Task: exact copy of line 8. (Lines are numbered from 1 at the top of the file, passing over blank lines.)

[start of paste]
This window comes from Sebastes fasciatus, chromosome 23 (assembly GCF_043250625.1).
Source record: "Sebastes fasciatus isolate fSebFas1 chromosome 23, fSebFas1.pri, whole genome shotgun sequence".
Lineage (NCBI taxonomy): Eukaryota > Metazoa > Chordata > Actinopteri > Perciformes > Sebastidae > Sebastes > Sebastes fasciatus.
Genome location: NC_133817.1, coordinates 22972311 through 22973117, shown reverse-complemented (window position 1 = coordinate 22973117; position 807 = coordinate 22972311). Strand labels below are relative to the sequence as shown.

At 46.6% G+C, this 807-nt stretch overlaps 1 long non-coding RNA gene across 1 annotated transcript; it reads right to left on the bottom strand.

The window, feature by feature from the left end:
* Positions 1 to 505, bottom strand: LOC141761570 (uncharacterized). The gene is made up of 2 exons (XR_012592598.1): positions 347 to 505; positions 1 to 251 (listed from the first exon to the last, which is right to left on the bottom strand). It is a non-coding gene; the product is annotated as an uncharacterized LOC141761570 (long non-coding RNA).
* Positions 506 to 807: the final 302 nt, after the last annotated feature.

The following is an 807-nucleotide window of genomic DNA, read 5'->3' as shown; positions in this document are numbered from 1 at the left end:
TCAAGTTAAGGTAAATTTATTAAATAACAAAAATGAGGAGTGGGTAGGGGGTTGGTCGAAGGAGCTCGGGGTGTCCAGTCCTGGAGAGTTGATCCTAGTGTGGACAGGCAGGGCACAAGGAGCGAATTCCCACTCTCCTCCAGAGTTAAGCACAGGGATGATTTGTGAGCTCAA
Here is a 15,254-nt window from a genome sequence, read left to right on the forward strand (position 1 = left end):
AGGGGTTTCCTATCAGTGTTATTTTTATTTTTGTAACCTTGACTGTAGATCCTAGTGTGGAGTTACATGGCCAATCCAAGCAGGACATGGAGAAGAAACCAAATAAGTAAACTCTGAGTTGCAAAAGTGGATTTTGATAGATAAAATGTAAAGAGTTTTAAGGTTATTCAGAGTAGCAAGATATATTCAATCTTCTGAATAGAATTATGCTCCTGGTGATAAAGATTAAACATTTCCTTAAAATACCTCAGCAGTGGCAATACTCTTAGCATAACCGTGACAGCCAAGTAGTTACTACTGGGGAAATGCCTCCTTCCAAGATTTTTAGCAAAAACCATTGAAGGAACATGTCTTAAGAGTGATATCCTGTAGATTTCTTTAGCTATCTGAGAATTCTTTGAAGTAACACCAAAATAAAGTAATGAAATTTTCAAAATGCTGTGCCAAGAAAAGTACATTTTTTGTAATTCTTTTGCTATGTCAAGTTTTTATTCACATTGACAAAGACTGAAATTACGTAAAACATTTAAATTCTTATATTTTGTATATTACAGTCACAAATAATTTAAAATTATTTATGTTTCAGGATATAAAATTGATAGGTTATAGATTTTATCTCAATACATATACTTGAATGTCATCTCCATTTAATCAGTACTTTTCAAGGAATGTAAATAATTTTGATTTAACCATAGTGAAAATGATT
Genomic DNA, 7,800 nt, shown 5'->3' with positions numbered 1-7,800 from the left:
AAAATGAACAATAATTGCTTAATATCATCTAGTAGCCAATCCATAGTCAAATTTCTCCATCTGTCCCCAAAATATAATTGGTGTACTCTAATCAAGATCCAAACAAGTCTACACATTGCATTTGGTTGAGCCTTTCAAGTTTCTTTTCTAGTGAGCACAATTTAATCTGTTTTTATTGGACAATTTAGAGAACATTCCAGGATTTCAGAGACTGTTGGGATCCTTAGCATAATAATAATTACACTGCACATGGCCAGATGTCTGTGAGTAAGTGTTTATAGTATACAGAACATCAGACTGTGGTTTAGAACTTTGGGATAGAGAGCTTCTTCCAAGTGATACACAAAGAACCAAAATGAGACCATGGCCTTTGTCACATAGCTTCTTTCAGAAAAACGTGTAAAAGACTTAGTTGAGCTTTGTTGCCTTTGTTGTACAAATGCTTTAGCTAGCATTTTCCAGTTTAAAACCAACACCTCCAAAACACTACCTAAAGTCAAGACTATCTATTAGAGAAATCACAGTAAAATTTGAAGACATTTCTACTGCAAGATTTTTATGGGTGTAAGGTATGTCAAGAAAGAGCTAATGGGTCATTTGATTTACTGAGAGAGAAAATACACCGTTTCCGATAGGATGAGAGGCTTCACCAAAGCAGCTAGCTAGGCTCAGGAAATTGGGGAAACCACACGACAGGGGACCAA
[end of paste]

* Positions 506 to 807: the final 302 nt, after the last annotated feature.